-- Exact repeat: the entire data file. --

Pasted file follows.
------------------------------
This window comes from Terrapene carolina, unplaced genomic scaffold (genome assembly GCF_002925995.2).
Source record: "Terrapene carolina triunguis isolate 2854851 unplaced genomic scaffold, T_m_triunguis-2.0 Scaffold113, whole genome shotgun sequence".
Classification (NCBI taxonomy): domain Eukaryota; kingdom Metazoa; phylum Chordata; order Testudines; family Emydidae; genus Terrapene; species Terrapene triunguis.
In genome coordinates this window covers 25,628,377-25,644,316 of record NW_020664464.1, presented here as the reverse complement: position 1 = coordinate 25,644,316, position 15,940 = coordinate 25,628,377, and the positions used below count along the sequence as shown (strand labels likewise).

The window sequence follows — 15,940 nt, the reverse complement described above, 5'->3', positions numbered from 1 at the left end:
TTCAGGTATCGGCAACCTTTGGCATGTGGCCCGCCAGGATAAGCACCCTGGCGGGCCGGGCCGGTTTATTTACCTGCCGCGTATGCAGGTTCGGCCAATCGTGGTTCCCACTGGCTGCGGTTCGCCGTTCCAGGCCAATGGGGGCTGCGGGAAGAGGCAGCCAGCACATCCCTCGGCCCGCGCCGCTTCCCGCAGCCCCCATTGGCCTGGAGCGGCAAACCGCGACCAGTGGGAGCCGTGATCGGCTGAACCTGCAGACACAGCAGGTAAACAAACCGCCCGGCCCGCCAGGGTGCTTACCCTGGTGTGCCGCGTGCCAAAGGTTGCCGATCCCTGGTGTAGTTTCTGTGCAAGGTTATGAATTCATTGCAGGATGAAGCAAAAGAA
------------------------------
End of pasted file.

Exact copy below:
This window comes from Terrapene carolina, unplaced genomic scaffold (genome assembly GCF_002925995.2).
Source record: "Terrapene carolina triunguis isolate 2854851 unplaced genomic scaffold, T_m_triunguis-2.0 Scaffold113, whole genome shotgun sequence".
Classification (NCBI taxonomy): domain Eukaryota; kingdom Metazoa; phylum Chordata; order Testudines; family Emydidae; genus Terrapene; species Terrapene triunguis.
In genome coordinates this window covers 25,628,377-25,644,316 of record NW_020664464.1, presented here as the reverse complement: position 1 = coordinate 25,644,316, position 15,940 = coordinate 25,628,377, and the positions used below count along the sequence as shown (strand labels likewise).

The window sequence follows — 15,940 nt, the reverse complement described above, 5'->3', positions numbered from 1 at the left end:
TTCAGGTATCGGCAACCTTTGGCATGTGGCCCGCCAGGATAAGCACCCTGGCGGGCCGGGCCGGTTTATTTACCTGCCGCGTATGCAGGTTCGGCCAATCGTGGTTCCCACTGGCTGCGGTTCGCCGTTCCAGGCCAATGGGGGCTGCGGGAAGAGGCAGCCAGCACATCCCTCGGCCCGCGCCGCTTCCCGCAGCCCCCATTGGCCTGGAGCGGCAAACCGCGACCAGTGGGAGCCGTGATCGGCTGAACCTGCAGACACAGCAGGTAAACAAACCGCCCGGCCCGCCAGGGTGCTTACCCTGGTGTGCCGCGTGCCAAAGGTTGCCGATCCCTGGTGTAGTTTCTGTGCAAGGTTATGAATTCATTGCAGGATGAAGCAAAAGAA